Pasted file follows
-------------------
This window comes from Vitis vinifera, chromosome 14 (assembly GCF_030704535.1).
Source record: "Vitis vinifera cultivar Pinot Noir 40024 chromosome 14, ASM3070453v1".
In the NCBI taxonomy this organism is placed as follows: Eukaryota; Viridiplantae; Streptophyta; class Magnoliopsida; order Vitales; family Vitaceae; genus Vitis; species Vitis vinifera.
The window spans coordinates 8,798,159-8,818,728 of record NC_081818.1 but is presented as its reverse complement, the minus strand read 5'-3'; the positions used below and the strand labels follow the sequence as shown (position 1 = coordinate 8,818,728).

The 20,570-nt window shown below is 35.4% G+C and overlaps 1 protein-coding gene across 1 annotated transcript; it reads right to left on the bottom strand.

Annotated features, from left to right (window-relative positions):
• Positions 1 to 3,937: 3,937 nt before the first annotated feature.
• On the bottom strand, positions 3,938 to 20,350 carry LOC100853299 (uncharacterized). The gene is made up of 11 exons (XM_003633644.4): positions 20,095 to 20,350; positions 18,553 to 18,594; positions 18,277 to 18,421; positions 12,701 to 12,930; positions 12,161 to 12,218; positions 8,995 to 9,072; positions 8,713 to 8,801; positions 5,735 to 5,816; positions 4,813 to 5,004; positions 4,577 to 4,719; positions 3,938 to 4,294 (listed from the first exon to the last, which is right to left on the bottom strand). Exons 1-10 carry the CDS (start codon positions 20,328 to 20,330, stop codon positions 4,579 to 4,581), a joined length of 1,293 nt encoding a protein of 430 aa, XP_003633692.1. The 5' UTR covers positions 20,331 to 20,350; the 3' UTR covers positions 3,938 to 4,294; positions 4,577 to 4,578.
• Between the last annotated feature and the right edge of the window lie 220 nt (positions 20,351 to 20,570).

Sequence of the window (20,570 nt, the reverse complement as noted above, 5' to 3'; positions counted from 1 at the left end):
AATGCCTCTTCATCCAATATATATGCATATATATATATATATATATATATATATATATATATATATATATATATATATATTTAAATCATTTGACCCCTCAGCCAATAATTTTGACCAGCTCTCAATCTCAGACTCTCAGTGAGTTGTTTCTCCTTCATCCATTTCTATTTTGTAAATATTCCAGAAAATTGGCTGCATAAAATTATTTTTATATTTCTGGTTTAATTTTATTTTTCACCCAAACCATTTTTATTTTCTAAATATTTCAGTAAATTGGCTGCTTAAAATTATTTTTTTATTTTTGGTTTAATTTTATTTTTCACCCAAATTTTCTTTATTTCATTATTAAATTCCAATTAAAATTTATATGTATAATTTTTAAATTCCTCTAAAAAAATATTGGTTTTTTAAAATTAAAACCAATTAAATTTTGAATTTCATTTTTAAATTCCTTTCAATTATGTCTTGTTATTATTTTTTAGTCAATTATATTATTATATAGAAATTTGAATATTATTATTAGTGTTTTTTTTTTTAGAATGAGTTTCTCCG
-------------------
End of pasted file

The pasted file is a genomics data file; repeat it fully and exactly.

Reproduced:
This window comes from Vitis vinifera, chromosome 14 (assembly GCF_030704535.1).
Source record: "Vitis vinifera cultivar Pinot Noir 40024 chromosome 14, ASM3070453v1".
In the NCBI taxonomy this organism is placed as follows: Eukaryota; Viridiplantae; Streptophyta; class Magnoliopsida; order Vitales; family Vitaceae; genus Vitis; species Vitis vinifera.
The window spans coordinates 8,798,159-8,818,728 of record NC_081818.1 but is presented as its reverse complement, the minus strand read 5'-3'; the positions used below and the strand labels follow the sequence as shown (position 1 = coordinate 8,818,728).

The 20,570-nt window shown below is 35.4% G+C and overlaps 1 protein-coding gene across 1 annotated transcript; it reads right to left on the bottom strand.

Annotated features, from left to right (window-relative positions):
• Positions 1 to 3,937: 3,937 nt before the first annotated feature.
• On the bottom strand, positions 3,938 to 20,350 carry LOC100853299 (uncharacterized). The gene is made up of 11 exons (XM_003633644.4): positions 20,095 to 20,350; positions 18,553 to 18,594; positions 18,277 to 18,421; positions 12,701 to 12,930; positions 12,161 to 12,218; positions 8,995 to 9,072; positions 8,713 to 8,801; positions 5,735 to 5,816; positions 4,813 to 5,004; positions 4,577 to 4,719; positions 3,938 to 4,294 (listed from the first exon to the last, which is right to left on the bottom strand). Exons 1-10 carry the CDS (start codon positions 20,328 to 20,330, stop codon positions 4,579 to 4,581), a joined length of 1,293 nt encoding a protein of 430 aa, XP_003633692.1. The 5' UTR covers positions 20,331 to 20,350; the 3' UTR covers positions 3,938 to 4,294; positions 4,577 to 4,578.
• Between the last annotated feature and the right edge of the window lie 220 nt (positions 20,351 to 20,570).

Sequence of the window (20,570 nt, the reverse complement as noted above, 5' to 3'; positions counted from 1 at the left end):
AATGCCTCTTCATCCAATATATATGCATATATATATATATATATATATATATATATATATATATATATATATATATATATTTAAATCATTTGACCCCTCAGCCAATAATTTTGACCAGCTCTCAATCTCAGACTCTCAGTGAGTTGTTTCTCCTTCATCCATTTCTATTTTGTAAATATTCCAGAAAATTGGCTGCATAAAATTATTTTTATATTTCTGGTTTAATTTTATTTTTCACCCAAACCATTTTTATTTTCTAAATATTTCAGTAAATTGGCTGCTTAAAATTATTTTTTTATTTTTGGTTTAATTTTATTTTTCACCCAAATTTTCTTTATTTCATTATTAAATTCCAATTAAAATTTATATGTATAATTTTTAAATTCCTCTAAAAAAATATTGGTTTTTTAAAATTAAAACCAATTAAATTTTGAATTTCATTTTTAAATTCCTTTCAATTATGTCTTGTTATTATTTTTTAGTCAATTATATTATTATATAGAAATTTGAATATTATTATTAGTGTTTTTTTTTTTAGAATGAGTTTCTCCG